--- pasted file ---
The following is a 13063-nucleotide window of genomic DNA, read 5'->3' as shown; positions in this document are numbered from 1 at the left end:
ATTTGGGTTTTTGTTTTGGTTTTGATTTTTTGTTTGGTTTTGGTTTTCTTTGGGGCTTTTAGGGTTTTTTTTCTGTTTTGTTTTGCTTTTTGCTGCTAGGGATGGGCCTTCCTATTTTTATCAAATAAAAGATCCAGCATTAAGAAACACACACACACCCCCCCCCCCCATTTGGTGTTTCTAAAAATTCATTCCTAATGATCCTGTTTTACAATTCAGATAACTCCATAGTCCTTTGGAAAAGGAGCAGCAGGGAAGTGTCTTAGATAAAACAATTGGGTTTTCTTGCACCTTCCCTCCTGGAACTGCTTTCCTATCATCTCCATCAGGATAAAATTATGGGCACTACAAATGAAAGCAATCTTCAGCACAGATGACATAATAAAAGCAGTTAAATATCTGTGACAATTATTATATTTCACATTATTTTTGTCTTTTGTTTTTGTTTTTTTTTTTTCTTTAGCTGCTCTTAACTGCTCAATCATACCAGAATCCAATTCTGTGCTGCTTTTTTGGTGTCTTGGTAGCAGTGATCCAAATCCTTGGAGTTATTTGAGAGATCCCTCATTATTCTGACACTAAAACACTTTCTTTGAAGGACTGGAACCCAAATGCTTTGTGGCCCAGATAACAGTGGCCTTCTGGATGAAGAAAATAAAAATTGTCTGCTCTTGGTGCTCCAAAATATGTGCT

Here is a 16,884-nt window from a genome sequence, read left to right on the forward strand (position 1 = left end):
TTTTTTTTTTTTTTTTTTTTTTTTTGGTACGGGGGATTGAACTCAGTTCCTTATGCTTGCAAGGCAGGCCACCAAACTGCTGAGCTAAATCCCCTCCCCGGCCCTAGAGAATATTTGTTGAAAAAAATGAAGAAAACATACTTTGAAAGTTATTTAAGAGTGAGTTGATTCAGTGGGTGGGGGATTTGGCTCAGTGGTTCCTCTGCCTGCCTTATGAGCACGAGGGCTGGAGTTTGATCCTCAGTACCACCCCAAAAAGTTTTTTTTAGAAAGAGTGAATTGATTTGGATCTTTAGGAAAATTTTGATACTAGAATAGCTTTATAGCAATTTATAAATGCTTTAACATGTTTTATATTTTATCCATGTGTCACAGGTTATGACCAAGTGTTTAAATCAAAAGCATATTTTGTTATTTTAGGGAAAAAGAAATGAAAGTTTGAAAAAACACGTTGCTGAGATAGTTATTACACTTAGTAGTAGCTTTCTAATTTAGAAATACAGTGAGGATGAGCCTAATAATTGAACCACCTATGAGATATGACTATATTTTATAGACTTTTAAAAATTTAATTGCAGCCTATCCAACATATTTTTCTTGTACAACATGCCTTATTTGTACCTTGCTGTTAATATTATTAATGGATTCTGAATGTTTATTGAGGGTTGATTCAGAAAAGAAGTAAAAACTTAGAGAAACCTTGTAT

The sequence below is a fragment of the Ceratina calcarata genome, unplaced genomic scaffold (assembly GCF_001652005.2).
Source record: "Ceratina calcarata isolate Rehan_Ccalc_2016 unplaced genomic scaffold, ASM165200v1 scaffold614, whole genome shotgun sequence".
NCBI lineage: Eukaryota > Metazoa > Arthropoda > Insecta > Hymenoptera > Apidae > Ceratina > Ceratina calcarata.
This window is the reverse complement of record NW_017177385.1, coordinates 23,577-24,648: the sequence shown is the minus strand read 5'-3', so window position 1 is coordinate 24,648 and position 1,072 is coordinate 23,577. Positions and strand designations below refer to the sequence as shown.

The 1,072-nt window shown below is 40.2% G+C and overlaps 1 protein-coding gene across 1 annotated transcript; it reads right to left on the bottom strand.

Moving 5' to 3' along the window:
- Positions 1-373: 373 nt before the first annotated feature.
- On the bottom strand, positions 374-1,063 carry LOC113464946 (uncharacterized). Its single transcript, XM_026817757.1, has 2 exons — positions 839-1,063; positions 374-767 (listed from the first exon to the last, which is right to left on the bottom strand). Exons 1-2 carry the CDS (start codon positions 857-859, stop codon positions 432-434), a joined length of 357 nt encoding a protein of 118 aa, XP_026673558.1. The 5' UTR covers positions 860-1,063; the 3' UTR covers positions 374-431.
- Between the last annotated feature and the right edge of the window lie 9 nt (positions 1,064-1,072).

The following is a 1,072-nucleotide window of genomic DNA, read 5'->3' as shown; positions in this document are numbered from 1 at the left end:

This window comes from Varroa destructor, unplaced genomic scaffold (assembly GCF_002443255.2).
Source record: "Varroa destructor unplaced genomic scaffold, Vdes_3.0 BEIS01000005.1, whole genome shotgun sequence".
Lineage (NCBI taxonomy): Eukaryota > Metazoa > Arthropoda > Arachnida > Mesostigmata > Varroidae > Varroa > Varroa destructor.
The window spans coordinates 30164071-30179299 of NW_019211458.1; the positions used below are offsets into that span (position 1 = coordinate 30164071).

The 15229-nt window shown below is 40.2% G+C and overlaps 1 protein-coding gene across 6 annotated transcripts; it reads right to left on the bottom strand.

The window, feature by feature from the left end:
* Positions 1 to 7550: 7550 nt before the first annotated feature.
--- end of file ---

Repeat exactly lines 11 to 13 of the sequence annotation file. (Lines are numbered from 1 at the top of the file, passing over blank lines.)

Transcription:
- Positions 1-373: 373 nt before the first annotated feature.
- On the bottom strand, positions 374-1,063 carry LOC113464946 (uncharacterized). Its single transcript, XM_026817757.1, has 2 exons — positions 839-1,063; positions 374-767 (listed from the first exon to the last, which is right to left on the bottom strand). Exons 1-2 carry the CDS (start codon positions 857-859, stop codon positions 432-434), a joined length of 357 nt encoding a protein of 118 aa, XP_026673558.1. The 5' UTR covers positions 860-1,063; the 3' UTR covers positions 374-431.
- Between the last annotated feature and the right edge of the window lie 9 nt (positions 1,064-1,072).